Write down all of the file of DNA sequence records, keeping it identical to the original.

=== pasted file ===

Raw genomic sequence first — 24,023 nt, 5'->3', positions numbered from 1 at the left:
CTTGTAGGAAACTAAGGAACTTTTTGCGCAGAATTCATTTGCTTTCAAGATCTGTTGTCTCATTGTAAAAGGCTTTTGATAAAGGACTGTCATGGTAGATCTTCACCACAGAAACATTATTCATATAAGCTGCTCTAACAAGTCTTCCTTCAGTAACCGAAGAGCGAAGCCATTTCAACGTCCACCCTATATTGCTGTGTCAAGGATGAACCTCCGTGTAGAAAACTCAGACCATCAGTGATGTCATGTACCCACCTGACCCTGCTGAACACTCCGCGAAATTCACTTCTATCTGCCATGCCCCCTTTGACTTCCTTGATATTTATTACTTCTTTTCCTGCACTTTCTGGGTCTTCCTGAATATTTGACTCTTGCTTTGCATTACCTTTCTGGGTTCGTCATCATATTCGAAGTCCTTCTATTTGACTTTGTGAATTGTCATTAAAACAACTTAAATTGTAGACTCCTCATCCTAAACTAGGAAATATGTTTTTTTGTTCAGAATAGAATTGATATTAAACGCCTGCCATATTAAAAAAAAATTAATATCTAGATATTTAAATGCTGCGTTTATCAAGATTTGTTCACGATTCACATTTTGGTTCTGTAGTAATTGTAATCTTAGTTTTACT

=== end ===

Raw genomic sequence first — 24,023 nt, 5'->3', positions numbered from 1 at the left:
CTTGTAGGAAACTAAGGAACTTTTTGCGCAGAATTCATTTGCTTTCAAGATCTGTTGTCTCATTGTAAAAGGCTTTTGATAAAGGACTGTCATGGTAGATCTTCACCACAGAAACATTATTCATATAAGCTGCTCTAACAAGTCTTCCTTCAGTAACCGAAGAGCGAAGCCATTTCAACGTCCACCCTATATTGCTGTGTCAAGGATGAACCTCCGTGTAGAAAACTCAGACCATCAGTGATGTCATGTACCCACCTGACCCTGCTGAACACTCCGCGAAATTCACTTCTATCTGCCATGCCCCCTTTGACTTCCTTGATATTTATTACTTCTTTTCCTGCACTTTCTGGGTCTTCCTGAATATTTGACTCTTGCTTTGCATTACCTTTCTGGGTTCGTCATCATATTCGAAGTCCTTCTATTTGACTTTGTGAATTGTCATTAAAACAACTTAAATTGTAGACTCCTCATCCTAAACTAGGAAATATGTTTTTTTGTTCAGAATAGAATTGATATTAAACGCCTGCCATATTAAAAAAAAATTAATATCTAGATATTTAAATGCTGCGTTTATCAAGATTTGTTCACGATTCACATTTTGGTTCTGTAGTAATTGTAATCTTAGTTTTACT